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Emma Rathbone is the author of the novel The Patterns of Paper Monsters. She is the recipient of a Christopher Isherwood Grant in Fiction, and her work can also be seen in the Virginia Quarterly Review and on newyorker.com. A graduate of the University of Virginia Creative Writing Program, Rathbone lives in Charlottesville, Virginia.
author photo © Renee Reighart
October 2016 Debut of the Month. An edgy, refreshing, and quirky read, one that slides into, then excites and challenges your consciousness. There’s something about 26 year old Julia Greenfield, something that consumes her, makes her view the world in a different way, can she take control of and start to live her life to the full? Julia tells her tale with frank provocative honesty, her observations are astute, yet there is an almost dreamlike quality at times. Emma Rathbone has created a fascinating character in Julia, I changed my mind about her as I got to know her, I winced, I gasped, I smiled, and by the end I had grown to love her. With beautiful descriptive detailing, subtle compassion, and piercing intensity, ’Losing It’ is a stimulating and rather wonderful read. ~ Liz Robinson
Twenty-six year old Julia Greenfield has long suspected that everyone is having fun without her. It's not that she's unhappy, per se. It's just that she's not exactly happy either. She hasn't done anything spontaneous since about 2003. Shouldn't she be running a start up? Or going backpacking? Or exploring uncharted erogenous zones with inappropriate men?Trapped between news of her mother's latent sexual awakening and her spinster aunt's odd behaviour - Julia has finally snapped. It's time to take some risks, and get a life.After all - what has she got to lose?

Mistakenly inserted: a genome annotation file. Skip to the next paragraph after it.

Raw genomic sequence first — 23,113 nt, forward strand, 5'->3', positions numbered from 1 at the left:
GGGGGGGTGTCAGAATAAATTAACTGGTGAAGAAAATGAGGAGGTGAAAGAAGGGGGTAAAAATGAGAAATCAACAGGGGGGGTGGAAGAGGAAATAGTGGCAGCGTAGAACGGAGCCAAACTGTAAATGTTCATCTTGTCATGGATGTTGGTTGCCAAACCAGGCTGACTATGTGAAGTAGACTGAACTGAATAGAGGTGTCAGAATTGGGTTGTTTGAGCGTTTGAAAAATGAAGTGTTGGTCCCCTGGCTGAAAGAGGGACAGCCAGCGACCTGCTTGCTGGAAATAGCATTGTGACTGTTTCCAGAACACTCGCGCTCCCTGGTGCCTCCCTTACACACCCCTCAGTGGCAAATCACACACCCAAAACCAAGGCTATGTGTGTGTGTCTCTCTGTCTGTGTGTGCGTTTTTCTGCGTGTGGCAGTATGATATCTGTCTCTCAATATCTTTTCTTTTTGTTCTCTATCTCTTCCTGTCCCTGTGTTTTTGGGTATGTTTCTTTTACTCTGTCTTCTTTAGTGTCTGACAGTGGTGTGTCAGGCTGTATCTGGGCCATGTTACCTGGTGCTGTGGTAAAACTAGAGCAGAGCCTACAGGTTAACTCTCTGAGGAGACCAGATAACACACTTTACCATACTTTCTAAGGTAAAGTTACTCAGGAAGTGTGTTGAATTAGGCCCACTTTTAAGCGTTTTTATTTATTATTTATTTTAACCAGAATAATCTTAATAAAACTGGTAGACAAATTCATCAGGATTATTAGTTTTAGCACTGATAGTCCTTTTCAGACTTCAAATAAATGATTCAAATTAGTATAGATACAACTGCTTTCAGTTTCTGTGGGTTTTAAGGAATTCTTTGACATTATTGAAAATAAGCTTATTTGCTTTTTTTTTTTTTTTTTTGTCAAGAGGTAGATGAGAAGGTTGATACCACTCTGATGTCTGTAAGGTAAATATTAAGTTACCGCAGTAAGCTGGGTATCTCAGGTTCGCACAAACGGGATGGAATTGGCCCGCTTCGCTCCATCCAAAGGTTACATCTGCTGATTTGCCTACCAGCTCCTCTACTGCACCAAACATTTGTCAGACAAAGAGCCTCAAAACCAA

"e;Wise and witty...Losing Itiscringingly insightful about sex and dating and all the ways we tie ourselves into knots over both."e; --The New York Times Book ReviewA hilarious novel that Maggie Shipstead calls "e;charming... witty and insightful,"e; about a woman who still has her virginity at the age of twenty-six, and the summer she's determined to lose itand find herself.Julia Greenfield has a problem: she's twenty-six years old and she's still a virgin. Sex ought to be easy. People have it all the time! But, without meaning to, she made it through college and into adulthood with her virginity intact. Something's got to change.To re-route herself from her stalled life, Julia travels to spend the summer with her mysterious aunt Vivienne in North Carolina. It's not long, however, before she unearths a confounding secrether 58 year old aunt is a virgin too. In the unrelenting heat of the southern summer, Julia becomes fixated on puzzling out what could have lead to Viv's appalling condition, all while trying to avoid the same fate.For readers of Rainbow Rowell and Maria Semple, and filled with offbeat characters and subtle, wry humor,Losing Itis about the primal fear that you just. might. never. meet. anyone. It's about desiring something with the kind of obsessive fervor that almost guarantees you won't get it. It's about the blurry lines between sex and love, and trying to figure out which one you're going for. And it's about the decisionsand non-decisionswe make that can end up shaping a life.